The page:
Medical Health Officer for British Columbia Dr. Bonnie Henry provides daily briefings on the Covid-19 pandemic, its impact on British Columbia and what we can do to “flatten the curve” of infection.
In looking at lessening the pandemic, Dr. Henry is “getting back to the pump” which is an expression used in public health to describe the work of Dr. John Snow. Dr. Snow is often called the father of epidemiology, which is the study of disease incidence and control.
In 1854 Dr. Snow who was a London physician used geographical co-ordinates to figure out where cholera, which was infecting and killing people in the Broad Street area of Soho London, was coming from. He traced the disease to a public water pump on the street. By removing the handle of the pump, and asking patients to wash hands and practice good hygiene the infected water was not consumed and the cholera cases diminished.
Dr. Snow had plotted the domiciles of the people who were infected and were dying looking for patterns and connections. What he found is that all the cholera infected had been drinking water from this one well, which was not very deep and which had been contaminated.
The action of removing the handle of the pump was controversial at the time when it was assumed that disease was airborne, and found in bad scents. By using meticulous locational analysis and a “simple and direct” action, Dr. Snow stopped the deaths and saved lives.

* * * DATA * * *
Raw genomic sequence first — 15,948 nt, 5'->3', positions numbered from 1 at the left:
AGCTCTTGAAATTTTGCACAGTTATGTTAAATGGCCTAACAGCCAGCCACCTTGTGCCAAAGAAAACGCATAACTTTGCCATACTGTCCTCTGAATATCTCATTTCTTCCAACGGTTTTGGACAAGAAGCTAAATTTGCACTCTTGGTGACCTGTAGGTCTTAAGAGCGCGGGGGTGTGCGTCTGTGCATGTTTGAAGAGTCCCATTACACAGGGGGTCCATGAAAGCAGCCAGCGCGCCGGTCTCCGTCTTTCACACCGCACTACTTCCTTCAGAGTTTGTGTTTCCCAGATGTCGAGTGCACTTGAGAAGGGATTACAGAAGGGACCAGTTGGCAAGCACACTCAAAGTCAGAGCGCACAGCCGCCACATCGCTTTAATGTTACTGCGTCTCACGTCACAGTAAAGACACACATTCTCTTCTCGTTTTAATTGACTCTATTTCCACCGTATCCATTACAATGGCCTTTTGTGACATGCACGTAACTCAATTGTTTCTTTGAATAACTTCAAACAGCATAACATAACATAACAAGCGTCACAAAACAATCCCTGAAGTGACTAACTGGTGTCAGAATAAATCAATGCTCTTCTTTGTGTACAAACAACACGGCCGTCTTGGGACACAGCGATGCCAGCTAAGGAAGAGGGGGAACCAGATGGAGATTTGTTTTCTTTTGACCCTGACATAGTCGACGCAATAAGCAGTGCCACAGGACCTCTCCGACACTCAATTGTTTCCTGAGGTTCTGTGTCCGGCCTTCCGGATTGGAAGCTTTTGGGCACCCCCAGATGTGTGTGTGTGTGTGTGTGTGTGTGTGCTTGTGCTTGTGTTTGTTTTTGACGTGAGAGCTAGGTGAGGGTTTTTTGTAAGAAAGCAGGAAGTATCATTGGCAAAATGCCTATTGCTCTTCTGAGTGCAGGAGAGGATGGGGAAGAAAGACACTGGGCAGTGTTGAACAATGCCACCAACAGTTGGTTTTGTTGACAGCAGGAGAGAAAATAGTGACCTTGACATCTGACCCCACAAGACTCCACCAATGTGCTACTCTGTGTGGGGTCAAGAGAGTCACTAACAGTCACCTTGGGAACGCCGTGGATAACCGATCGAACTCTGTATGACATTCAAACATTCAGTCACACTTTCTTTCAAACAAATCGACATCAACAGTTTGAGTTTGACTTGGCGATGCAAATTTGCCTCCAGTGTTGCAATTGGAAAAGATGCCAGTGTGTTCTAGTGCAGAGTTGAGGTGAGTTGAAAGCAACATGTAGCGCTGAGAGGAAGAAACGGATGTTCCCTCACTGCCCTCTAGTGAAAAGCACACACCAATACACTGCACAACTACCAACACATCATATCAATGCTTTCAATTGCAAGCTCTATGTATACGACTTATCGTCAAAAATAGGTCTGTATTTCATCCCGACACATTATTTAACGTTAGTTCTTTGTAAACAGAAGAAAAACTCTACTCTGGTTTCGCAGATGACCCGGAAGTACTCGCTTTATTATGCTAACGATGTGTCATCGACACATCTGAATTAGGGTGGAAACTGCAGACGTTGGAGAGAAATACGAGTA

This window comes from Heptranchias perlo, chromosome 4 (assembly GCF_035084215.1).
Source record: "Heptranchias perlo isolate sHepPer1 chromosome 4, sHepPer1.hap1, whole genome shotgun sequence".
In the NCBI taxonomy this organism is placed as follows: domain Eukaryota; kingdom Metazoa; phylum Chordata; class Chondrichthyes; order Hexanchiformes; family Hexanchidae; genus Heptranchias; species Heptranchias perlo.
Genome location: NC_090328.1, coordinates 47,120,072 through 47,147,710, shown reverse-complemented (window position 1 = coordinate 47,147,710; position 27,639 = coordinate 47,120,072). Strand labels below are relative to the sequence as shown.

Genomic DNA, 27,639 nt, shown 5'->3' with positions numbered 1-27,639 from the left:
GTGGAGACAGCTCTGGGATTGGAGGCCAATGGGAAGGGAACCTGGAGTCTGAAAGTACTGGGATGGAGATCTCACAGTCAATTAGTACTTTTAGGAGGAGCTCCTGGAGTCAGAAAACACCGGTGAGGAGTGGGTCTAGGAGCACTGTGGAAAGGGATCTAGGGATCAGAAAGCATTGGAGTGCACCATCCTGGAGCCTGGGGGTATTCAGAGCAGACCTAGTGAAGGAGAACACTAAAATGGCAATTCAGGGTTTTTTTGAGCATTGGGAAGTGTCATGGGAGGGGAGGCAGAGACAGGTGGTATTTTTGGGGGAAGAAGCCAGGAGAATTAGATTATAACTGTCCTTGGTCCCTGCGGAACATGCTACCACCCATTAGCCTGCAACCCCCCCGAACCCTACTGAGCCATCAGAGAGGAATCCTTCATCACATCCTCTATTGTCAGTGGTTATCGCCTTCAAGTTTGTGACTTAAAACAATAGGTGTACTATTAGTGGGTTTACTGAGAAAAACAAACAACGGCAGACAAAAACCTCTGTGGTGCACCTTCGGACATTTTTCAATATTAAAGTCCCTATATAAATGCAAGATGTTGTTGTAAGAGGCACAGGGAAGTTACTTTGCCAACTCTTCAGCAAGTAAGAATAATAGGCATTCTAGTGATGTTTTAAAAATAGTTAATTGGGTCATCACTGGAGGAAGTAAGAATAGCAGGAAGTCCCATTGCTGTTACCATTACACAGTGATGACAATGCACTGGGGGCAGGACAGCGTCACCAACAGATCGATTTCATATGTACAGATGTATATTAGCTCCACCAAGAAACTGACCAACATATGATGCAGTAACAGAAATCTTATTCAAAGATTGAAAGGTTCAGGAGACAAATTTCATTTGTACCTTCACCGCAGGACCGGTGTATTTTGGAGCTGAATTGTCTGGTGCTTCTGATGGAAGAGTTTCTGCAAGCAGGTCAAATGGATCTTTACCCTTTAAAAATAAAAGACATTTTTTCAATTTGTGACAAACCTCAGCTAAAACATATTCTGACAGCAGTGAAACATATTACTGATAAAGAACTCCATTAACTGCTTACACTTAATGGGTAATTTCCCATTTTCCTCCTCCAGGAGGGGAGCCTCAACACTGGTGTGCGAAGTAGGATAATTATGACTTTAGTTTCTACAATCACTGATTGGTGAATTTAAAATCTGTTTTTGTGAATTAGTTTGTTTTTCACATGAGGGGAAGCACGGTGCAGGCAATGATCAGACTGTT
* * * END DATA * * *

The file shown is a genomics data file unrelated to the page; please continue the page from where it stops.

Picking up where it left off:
It was this same methodical approach that made the difference in the 1918 Spanish Flu epidemic that infected 27 percent of the world’s population.I have written about how New York City had lower death rates than other cities by instituting four important principles. The City had a “robust” and organized public health infrastructure, the healthy were distanced from the infected, a citywide public health campaign was launched, and disease surveillance was implemented.
One hundred and two years later with a pandemic of a virus where there is no vaccine the advice is similar. Physical distancing, isolation, hand washing, a robust public health campaign and tracking of disease is paramount.
Dr. Snow had recommended handwashing and hygiene almost 170 years ago to prevent cholera. Even today epidemiologists have estimated that handwashing with soap can reduce diarrhoea by 47 percent and save one million lives in third world countries.
But you can look to the first world too about the need for better handwashing. In a study done in the United Kingdom in gas stations, sensors indicated that only 64 percent of women and 32 percent of men were washing hands with soap. That indicates that even with the knowledge of what to do, that failed in practice. Read more »